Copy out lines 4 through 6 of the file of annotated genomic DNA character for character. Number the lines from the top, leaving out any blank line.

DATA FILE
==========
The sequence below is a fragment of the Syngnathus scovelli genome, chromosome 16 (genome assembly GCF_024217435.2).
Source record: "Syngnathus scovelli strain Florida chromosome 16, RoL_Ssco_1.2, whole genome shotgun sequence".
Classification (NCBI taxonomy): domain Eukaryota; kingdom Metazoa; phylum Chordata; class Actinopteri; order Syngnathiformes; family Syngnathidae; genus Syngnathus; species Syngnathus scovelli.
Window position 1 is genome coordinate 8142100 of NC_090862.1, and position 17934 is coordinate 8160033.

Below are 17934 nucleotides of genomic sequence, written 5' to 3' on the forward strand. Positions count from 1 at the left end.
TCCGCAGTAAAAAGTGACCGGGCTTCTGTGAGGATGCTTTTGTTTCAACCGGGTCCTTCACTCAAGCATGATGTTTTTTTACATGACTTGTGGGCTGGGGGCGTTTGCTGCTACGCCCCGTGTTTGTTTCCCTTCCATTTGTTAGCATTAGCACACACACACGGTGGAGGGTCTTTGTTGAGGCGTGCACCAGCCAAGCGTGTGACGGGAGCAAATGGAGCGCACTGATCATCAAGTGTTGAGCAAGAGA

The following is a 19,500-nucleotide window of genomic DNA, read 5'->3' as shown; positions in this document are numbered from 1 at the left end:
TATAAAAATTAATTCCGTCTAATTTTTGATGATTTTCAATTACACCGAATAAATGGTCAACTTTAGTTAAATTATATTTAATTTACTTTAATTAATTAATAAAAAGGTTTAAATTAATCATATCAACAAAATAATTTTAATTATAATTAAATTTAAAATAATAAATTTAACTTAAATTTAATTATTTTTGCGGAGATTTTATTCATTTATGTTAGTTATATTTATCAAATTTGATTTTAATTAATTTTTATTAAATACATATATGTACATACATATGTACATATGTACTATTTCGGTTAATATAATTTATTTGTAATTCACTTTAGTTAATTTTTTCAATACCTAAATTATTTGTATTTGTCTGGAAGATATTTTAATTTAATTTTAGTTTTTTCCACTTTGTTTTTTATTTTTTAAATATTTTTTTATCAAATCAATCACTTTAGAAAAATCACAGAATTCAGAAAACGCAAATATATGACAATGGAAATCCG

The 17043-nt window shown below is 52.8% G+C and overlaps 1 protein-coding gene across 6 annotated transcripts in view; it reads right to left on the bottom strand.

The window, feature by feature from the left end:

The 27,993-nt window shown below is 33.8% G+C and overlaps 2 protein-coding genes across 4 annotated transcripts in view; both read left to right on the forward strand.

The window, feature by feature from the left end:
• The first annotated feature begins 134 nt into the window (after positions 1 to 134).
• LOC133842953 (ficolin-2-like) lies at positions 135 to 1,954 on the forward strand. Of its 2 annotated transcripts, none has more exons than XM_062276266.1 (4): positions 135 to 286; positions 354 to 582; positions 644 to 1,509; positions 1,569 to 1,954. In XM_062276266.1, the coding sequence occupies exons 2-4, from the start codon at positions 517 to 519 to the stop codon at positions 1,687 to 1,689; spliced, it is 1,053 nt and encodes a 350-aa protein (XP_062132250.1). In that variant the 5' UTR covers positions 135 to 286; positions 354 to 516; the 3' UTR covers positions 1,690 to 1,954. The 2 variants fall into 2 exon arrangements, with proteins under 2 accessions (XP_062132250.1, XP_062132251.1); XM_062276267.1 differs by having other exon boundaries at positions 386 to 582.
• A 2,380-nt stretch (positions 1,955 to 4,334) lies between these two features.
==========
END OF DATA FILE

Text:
Window position 1 is genome coordinate 8142100 of NC_090862.1, and position 17934 is coordinate 8160033.

Below are 17934 nucleotides of genomic sequence, written 5' to 3' on the forward strand. Positions count from 1 at the left end.
TCCGCAGTAAAAAGTGACCGGGCTTCTGTGAGGATGCTTTTGTTTCAACCGGGTCCTTCACTCAAGCATGATGTTTTTTTACATGACTTGTGGGCTGGGGGCGTTTGCTGCTACGCCCCGTGTTTGTTTCCCTTCCATTTGTTAGCATTAGCACACACACACGGTGGAGGGTCTTTGTTGAGGCGTGCACCAGCCAAGCGTGTGACGGGAGCAAATGGAGCGCACTGATCATCAAGTGTTGAGCAAGAGA